Beyond STI, formal partnerships to achieve the SDGs may look like engagement with the UN Office for Partnerships, Partnership Platform, 2030 Connect, United for Smart Sustainable Cities (U4SSC) and forthcoming activities occuring at the ECOSOC Forum. Though it is important to note that partnerships and impactful cross-sector collaboration happen at every level. Knowledge sharing and the codesign of effective policy, STI deployment, and equitable solutions require substantial efforts from policymakers, education institutions, youth, leaders in business, nongovernmental organization, and developers in the technology sector. All policy agendas and regulatory frameworks must consider the reality of current global crises, such as the COVID-19 pandemic, climate change, and economic disruption. Bridging silos and encouraging multistakeholder governance leverages unique strengths, ranging from research, implementation, advocacy, and communication, to collectively achieve the SDGs and address the opportunities and challenges that STI presents.
With the establishment of the UN Youth Office and the Summit of the Future both on the horizon, partnerships between the world’s over 1.8 billion young people and the UN member states, financial institutions, academia, scientists, and private sector partners is the only path towards unlocking intergenerational equity and achieving Agenda 2030. In light of the upcoming historical events for future generations as set out in the UN Secretary General’s “Our Common Agenda Report ”, SDSN Youth and its global network of 4,100 members, including over 870 youth members organizations in over 127 countries, shall over the next coming months embark on global consultations to establish consensus on what the future should look like, and what can be done now to address multilateral solutions for a better future which leaves no young person behind. The perennial lack of multilateral cooperation risks failing the most important test: that of genuinely engaging all youth to eradicate unemployment, eliminate extremism, and reduce climate change. Any failure in placing global youth as a fulcrum to sustainable development could lead to unmitigated economic, political, environmental and social disaster. This makes the value of authentic partnerships even more clear: no single person or institution can tackle global challenges single handedly. As the African proverb says, “If you want to go fast, go alone; if you want to go far, go together”.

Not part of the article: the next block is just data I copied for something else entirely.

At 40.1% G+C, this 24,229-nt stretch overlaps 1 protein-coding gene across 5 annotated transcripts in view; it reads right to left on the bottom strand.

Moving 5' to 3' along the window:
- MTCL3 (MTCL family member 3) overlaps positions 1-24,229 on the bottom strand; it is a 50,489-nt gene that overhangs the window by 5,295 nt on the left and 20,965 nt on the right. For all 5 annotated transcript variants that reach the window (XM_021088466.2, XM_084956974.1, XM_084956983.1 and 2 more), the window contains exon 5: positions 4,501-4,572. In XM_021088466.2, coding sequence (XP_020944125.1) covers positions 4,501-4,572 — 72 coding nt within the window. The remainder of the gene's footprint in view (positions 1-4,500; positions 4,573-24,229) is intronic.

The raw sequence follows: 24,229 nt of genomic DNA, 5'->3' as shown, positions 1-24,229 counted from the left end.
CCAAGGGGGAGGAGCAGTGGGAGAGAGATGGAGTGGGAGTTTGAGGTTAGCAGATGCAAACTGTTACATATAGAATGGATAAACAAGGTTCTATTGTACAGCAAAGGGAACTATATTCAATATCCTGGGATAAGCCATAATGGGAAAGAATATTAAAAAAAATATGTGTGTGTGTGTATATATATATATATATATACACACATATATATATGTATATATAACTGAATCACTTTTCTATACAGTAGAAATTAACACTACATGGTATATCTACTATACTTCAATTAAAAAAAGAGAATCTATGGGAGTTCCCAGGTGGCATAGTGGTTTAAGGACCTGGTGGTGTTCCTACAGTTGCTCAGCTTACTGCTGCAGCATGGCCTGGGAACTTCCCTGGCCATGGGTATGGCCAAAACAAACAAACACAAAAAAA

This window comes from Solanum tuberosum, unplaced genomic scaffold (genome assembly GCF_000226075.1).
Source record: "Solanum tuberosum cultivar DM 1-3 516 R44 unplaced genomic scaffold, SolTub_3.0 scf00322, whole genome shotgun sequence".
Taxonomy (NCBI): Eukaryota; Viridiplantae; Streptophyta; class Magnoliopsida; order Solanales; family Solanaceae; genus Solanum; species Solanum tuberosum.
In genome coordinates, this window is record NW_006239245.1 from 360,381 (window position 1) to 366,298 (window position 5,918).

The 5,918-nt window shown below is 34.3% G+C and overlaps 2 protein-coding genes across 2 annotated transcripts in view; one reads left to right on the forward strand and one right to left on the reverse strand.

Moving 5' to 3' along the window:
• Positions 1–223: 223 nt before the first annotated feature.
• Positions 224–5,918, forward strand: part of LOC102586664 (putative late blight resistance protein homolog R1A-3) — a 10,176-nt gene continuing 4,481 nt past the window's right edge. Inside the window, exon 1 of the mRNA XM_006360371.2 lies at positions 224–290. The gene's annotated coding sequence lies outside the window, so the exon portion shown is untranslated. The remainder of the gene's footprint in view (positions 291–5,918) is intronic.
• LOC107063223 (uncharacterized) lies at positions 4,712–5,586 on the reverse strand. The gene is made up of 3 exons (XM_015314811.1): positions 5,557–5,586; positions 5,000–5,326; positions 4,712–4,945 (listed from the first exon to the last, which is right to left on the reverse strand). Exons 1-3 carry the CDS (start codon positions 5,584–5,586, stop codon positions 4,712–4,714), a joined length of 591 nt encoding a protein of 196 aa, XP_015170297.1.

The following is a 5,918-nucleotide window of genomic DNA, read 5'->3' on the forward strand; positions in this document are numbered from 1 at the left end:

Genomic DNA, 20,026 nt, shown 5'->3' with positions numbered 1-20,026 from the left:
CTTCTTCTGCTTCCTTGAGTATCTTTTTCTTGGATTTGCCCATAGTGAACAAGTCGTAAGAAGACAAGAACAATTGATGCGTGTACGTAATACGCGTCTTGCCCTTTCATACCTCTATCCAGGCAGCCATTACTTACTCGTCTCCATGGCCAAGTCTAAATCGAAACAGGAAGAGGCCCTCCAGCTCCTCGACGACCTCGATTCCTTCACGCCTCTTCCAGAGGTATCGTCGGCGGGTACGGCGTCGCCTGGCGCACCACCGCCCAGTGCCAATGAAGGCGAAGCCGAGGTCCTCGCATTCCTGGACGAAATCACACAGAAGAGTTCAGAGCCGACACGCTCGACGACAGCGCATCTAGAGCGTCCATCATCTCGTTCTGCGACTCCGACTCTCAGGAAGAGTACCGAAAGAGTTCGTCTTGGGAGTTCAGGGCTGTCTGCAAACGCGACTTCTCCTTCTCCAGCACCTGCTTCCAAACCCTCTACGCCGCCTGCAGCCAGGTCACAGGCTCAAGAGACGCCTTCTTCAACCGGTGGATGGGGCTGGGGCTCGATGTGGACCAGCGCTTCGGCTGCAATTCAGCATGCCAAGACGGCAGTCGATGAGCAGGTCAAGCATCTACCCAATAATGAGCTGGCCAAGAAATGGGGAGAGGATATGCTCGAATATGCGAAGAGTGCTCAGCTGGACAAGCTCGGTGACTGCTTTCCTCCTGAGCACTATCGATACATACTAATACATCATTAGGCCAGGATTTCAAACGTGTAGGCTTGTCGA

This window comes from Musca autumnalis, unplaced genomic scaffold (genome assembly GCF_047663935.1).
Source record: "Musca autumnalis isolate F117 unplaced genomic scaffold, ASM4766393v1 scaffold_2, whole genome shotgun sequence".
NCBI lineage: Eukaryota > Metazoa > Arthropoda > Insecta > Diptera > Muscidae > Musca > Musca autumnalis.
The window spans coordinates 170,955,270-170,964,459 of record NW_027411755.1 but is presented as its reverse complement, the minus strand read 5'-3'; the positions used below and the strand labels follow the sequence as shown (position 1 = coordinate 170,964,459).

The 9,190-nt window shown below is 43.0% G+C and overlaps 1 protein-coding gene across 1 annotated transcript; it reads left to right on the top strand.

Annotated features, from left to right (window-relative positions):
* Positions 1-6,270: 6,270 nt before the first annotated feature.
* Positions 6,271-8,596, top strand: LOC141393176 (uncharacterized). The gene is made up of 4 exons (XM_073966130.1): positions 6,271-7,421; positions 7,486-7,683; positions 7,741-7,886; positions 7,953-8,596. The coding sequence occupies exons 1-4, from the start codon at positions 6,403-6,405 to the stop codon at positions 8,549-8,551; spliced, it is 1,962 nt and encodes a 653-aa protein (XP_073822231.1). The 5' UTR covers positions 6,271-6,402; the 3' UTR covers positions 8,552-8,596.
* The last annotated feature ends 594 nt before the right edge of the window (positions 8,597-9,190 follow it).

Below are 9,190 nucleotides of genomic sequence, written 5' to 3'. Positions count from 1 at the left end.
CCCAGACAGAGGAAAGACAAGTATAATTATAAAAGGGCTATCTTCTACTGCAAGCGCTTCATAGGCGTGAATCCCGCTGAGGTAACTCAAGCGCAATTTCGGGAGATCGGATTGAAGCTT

About the authors:
Allyson Parco is a researcher at the Brookings Institution. Brighton Kaoma serves as Global Director for Youth at UN SDSN. Ellen Dixon is the Project Lead for the SDG Students Program at SDSN Youth.